Dynamic range or the amount of stops from darkest to brightest an image sensor can record, is one of the cornerstones of image fidelity, right next to resolution and color science. While some companies like RED have focused on getting as high a resolution as possible, some have focused on color science and dynamic range.

By now, you’ve likely heard that Canon has developed a new imaging sensor with a jaw-dropping feature—24.6 stops of dynamic range. It’s impressive, but there are some things to consider, including what this sensor is actually designed for and will this technology ever see the light of day in its cinema line of cameras.

Canon's Mega New CMOS Sensor

To start with some unfortunate news for filmmakers, the new Canon sensor won't be found in any new cinema camera. But before you close the window and move on with your day, let's chat about why you should care about this sensor.

The new sensor is a 1-inch, back-illuminated CMOS sensor from Canon that can shoot 24.6 stops of dynamic range (148 dB) while filming in 4K at 30p. To put things in perspective, most cameras these days support, on average, about 12 to 15 stops, with some high-end cinema cameras going as far as 17 stops if we believe the marketing.

Canon new sensorThe exposure of the third image from right is properly balanced, thanks to Canon's new sensorCredit: Canon

Canon's new sensor divides images into 736 areas, which then figures out the absolute best exposure for each area automatically and simultaneously. Think of it like HDR photography but on steroids, and you don't even have to jump into Photoshop to generate the image.

The sensor has 12.6 million effective pixels, and if you bump up to 4K and 60p, the dynamic range drops slightly from 24.6 stops (148 dB) to 23.6 (142 dB), according to Canon's statements.

The company also says it can support a lux range of 0.1 (moonlight) up to 2.7 million lux. 500,000 lux is what a car's headlight achieves, for example.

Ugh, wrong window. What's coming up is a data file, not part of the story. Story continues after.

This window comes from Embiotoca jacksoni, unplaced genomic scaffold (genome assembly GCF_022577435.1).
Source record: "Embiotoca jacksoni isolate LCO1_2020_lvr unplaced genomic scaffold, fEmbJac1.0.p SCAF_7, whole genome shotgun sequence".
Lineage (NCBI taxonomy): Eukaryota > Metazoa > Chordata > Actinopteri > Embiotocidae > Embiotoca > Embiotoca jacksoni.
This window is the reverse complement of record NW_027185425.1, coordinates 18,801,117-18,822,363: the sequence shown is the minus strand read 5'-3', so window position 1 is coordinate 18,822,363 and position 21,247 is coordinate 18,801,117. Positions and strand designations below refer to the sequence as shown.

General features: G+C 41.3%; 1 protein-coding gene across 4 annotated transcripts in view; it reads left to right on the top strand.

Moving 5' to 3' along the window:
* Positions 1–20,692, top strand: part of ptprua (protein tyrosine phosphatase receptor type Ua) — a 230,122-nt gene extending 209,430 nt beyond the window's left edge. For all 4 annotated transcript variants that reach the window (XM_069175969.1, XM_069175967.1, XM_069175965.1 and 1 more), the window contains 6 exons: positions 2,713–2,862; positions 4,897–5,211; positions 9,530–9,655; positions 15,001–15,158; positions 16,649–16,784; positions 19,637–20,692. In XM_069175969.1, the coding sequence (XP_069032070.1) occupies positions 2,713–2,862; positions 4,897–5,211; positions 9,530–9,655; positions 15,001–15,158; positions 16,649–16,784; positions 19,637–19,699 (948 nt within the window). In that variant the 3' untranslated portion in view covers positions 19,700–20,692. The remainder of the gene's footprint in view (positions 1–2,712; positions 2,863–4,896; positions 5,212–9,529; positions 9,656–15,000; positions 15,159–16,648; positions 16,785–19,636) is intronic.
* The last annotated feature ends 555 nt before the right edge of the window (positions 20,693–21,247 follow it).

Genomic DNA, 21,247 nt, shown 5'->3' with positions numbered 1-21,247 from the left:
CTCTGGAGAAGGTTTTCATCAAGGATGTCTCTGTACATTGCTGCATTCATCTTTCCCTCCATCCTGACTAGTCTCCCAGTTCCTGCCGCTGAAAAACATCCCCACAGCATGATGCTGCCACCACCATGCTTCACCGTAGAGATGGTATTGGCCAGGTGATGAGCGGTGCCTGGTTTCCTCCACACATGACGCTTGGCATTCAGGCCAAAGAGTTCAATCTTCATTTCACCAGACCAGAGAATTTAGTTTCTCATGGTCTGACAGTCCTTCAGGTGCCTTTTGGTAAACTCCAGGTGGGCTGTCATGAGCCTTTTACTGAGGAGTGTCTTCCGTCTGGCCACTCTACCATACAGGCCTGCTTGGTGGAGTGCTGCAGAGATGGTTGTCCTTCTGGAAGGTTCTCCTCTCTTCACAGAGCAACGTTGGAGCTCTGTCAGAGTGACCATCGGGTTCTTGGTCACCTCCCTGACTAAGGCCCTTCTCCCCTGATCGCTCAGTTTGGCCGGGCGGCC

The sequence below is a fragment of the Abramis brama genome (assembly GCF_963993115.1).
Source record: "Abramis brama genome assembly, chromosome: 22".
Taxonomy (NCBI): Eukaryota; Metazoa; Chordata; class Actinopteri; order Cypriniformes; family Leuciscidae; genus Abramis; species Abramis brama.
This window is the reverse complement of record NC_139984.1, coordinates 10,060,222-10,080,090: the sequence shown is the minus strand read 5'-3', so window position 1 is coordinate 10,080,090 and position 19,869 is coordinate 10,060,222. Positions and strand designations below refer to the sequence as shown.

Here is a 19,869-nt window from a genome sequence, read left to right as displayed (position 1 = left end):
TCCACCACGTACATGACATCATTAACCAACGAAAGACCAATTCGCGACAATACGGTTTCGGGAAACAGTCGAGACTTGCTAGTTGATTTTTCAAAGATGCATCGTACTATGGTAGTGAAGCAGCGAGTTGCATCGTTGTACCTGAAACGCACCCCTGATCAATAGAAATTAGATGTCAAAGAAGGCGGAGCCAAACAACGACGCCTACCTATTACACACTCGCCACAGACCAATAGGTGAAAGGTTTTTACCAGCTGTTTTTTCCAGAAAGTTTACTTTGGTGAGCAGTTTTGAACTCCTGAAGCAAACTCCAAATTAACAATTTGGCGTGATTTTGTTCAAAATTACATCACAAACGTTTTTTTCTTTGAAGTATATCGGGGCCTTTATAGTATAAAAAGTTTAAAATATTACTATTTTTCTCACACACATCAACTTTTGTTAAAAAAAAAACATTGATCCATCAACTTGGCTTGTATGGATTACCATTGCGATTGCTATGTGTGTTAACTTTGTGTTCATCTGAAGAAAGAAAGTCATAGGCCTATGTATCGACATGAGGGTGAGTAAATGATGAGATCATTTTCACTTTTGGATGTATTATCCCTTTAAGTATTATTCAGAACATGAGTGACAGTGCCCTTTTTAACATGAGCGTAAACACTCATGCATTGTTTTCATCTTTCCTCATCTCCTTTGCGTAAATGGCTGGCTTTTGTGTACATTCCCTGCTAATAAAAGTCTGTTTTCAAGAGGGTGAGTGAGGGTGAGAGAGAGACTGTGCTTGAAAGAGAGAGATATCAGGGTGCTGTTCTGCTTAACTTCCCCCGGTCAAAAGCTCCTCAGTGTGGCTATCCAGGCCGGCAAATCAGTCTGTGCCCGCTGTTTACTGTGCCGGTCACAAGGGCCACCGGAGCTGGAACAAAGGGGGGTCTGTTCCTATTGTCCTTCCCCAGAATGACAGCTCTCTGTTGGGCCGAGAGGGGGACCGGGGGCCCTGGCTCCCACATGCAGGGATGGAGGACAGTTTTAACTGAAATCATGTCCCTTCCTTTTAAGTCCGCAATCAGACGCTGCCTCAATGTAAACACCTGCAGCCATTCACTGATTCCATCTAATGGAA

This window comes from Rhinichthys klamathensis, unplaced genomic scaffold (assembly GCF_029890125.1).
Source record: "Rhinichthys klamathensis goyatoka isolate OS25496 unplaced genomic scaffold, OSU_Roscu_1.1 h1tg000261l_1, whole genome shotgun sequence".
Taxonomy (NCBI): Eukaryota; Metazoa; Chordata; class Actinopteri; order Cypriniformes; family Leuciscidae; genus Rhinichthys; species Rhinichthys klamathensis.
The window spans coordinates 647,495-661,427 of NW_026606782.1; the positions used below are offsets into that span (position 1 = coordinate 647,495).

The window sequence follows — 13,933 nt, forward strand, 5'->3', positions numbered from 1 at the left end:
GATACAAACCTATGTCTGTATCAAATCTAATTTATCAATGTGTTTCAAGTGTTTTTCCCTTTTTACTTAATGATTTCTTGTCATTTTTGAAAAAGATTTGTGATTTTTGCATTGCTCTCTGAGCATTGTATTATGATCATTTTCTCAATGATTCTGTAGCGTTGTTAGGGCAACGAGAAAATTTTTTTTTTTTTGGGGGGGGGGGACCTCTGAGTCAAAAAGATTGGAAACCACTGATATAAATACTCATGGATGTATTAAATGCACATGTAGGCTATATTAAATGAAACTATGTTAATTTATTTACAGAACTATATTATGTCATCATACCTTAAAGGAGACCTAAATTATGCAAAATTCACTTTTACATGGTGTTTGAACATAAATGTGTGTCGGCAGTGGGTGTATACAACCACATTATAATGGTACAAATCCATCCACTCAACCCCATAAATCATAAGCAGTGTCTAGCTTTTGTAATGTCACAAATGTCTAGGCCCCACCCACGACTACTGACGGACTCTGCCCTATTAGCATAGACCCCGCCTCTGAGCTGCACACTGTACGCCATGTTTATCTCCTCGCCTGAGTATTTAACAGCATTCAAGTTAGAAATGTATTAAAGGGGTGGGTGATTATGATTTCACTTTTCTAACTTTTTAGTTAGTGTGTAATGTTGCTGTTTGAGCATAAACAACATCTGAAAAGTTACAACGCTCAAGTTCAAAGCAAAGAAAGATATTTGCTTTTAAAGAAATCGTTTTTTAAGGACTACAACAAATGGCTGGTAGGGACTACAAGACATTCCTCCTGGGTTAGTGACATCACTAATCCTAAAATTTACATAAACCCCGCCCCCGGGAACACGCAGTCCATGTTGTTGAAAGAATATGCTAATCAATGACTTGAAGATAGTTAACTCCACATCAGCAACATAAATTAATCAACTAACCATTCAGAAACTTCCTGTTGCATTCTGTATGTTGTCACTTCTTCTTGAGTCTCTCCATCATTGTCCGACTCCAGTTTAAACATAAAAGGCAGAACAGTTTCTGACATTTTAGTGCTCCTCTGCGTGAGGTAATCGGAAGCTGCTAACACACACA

What Does This Mean for Creatives?

You've probably seen a lot of promotional material over the years for the new "smart" televisions that can reproduce an absurd amount of colors, even though the human eye can only perceive around 10 million colors.

Well, in this case, it's really no different. While Canon's monster new sensor can get up to 24.6 stops of dynamic range, the human eye can only effectively see 21 stops.

In post-production, creatives will have to compress this usable date into something more appealing to an audience.

Canon talks about how the new sensor is really for monitoring purposes. The company gave an example (pictured above) of a parking garage in the daytime where a security camera would have to overexpose the outside to see someone driving their car in the darkened garage or capturing a license plate.

So, why talk about this tech if it is nothing coming to narrative filmmakers? Well, because Canon released a non-cinema camera once, and Alex Lehmann, director of Blue Jay, went ahead and used it anyway. The Canon ME2OF-SH was initially created for use in the military and boasts an ISO of up to 4 Million.

Does that mean we'll see filmmakers like Lehmann using the new Canon sensor sometime in the future? We can't say for sure, but we can't rule it out. Sometimes, the best tool isn't always the right tool, if that makes any sense. Many of our favorite cameras feature some technology that wasn't intended for creative applications. Once the manufacturers saw that there was a market for it, the tech found its way into mirrorless or cinema cameras. So, we'll have to see where this sensor ends up in a few years.

What do you think about this new sensor from Canon? Would you like that kind of dynamic range in a mirrorless body? Let us know in the comments!

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Source: Canon